Governing Sex, Building the Nation: The Politics of Prostitution in Postcolonial Taiwan (1945-1979)
Governing Sex, Building the Nation explores the sexual politics of Chinese nationalism in Taiwan between 1945 and 1979, focusing on the politicisation of prostitution and its role in the reproduction of postcolonial nationhood. This book examines the political struggle over prostitution policy that was framed within and through contested knowledge, rationales and tactics underpinning the nationalist project, constructing and policing prostitution as a social/national problem, yet also creating a market for prostitution and turning it into political opportunities that served a variety of nationalistic interests.
Locating this in the larger Asian struggle with colonial influence on prostitution, the author provides interesting and rare accounts of official perspectives and tactics regarding prostitution in the Taiwanese context, in order to explore the interlinkages between post/colonialism, prostitution and nationalism. Featuring insights into Japanese and Chinese colonialism and the Eastern Asian experience of postcolonialism, this book shifts academic attention from mainstream postcolonial studies, which highlight Western colonialism and Indian and African postcolonialism. It thereby discovers more diverse approaches to postcolonial nation-building and a more intricate interaction between colonial powers and the colonised society, and, as such, adds new depth to postcolonial studies. Bringing the politics of nationalism and postcolonialism into the study of prostitution policies, this book also provides an understanding of prostitution in a once-colonised society in contrast to the broadly recognised gender and sexual politics of prostitution in the Western context.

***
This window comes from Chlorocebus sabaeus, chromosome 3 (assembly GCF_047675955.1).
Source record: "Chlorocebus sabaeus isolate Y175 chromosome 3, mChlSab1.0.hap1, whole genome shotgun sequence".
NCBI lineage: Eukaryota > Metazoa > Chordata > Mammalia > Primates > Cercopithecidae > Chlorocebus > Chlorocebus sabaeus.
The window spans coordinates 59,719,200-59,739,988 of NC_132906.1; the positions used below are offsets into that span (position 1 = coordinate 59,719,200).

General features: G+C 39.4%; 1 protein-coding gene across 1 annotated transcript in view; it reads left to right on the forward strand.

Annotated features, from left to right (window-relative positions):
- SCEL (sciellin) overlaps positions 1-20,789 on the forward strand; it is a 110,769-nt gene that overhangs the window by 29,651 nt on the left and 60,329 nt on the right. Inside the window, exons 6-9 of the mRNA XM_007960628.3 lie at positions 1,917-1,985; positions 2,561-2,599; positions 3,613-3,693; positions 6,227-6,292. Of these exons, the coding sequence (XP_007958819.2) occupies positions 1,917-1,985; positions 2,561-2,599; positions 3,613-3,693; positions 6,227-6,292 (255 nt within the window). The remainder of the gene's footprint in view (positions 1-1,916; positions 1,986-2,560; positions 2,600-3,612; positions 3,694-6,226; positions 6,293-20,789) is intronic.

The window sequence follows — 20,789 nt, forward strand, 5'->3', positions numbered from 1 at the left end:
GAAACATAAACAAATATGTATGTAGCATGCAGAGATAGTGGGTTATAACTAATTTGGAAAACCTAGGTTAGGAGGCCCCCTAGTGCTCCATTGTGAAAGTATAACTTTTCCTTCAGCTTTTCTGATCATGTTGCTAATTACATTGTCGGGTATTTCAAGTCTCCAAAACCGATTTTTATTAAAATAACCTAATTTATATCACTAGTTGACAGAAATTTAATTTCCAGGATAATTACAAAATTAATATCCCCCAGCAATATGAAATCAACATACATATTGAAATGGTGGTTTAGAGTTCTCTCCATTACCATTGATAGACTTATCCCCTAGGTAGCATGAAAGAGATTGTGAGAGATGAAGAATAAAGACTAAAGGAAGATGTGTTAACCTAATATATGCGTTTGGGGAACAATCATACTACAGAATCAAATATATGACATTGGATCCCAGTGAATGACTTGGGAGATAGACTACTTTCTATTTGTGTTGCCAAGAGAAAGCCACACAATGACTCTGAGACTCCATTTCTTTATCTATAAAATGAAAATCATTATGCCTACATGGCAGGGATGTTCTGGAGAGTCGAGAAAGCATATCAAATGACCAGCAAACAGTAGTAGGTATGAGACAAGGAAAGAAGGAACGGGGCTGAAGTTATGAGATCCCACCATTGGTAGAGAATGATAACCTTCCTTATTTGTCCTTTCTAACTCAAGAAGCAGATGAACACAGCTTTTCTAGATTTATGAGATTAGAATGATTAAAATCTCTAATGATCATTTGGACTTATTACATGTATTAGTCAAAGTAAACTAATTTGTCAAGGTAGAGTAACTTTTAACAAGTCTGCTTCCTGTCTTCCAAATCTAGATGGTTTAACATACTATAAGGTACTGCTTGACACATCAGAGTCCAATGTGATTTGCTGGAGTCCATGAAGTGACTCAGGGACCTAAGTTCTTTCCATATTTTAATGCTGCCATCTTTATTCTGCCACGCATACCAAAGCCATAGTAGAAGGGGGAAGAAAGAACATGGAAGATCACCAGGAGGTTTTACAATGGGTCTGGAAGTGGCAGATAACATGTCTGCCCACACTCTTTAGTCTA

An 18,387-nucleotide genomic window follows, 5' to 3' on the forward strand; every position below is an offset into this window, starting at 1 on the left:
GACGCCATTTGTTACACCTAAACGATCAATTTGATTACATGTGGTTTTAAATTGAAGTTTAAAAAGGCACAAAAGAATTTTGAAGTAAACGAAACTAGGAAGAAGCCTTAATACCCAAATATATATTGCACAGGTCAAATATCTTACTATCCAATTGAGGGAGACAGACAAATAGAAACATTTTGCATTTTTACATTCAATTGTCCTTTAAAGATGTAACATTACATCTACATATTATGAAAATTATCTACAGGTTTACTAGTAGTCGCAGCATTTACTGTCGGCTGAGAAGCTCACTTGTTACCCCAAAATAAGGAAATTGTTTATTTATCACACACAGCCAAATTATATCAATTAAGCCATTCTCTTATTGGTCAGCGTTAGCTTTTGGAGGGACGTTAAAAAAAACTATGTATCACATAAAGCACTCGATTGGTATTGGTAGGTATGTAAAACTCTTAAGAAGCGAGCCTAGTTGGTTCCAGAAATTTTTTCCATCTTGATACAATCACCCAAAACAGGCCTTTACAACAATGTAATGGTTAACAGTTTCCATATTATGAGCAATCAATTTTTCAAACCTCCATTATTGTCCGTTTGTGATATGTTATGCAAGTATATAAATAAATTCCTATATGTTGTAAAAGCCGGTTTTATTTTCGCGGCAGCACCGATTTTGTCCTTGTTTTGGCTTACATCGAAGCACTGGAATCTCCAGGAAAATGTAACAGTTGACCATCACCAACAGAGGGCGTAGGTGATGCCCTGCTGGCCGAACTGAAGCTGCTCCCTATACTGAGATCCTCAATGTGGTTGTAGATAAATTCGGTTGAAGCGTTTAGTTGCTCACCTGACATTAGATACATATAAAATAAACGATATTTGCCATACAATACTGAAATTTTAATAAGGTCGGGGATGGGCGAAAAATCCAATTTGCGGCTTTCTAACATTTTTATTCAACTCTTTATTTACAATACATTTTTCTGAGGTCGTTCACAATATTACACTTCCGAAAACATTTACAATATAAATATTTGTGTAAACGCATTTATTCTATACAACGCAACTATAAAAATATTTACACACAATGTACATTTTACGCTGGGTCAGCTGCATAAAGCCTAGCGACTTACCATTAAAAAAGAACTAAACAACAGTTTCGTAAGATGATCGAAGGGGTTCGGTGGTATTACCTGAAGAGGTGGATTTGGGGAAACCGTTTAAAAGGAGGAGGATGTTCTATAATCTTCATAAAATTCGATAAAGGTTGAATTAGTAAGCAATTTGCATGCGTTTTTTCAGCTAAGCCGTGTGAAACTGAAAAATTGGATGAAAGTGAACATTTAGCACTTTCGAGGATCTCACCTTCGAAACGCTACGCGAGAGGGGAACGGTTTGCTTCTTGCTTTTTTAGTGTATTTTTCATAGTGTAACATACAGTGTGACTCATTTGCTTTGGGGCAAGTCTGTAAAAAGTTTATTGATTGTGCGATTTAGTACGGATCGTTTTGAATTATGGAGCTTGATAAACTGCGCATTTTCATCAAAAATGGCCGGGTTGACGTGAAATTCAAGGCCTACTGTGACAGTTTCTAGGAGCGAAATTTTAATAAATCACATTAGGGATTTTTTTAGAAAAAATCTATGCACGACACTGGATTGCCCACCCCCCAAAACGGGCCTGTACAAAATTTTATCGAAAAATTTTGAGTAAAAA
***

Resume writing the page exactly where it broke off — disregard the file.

Wan-Chen Yen completed her PhD at the Department of Sociology, of the University of Essex, UK, and studies gender and postcolonial issues linking women’s history, social policy, commercial sex, and globalisation. She currently lives in Kaohsiung, researching the policing of commercial sex in Taiwan’s history.
“This [is] a detailed and nuanced exploration of the politics of prostitution in the context of Chinese nation building in postcolonial Taiwan. It is set in the context of the history of Taiwan’s colonisation by the Japanese and its postcolonial development under a mainland Chinese government, the GMD. This book makes a significant contribution to our understanding of Taiwan’s history, and has the potential to become a benchmark study in the field.”
Professor Eamonn Carrabine,
University of Essex
“Dr Yen’s study offers a rigorous and original analysis of the politics of prostitution in post-colonial Taiwan under the GMD from the 1940s to the 1970s. The study shows how the GMD’s one-party regime sought to create a new national identity for Taiwan through its negotiation of powerful regional and global influences and by re-framing its ‘hostile’ relationships with Japanese former colonisers and US military and business interests. Both of these helped to re-invent sex work on the ground in Taiwan. The book uses sex work to explore the much broader themes of gender, power and post-colonial nation-building in East Asia.”
Professor Pamela Cox,
University of Essex
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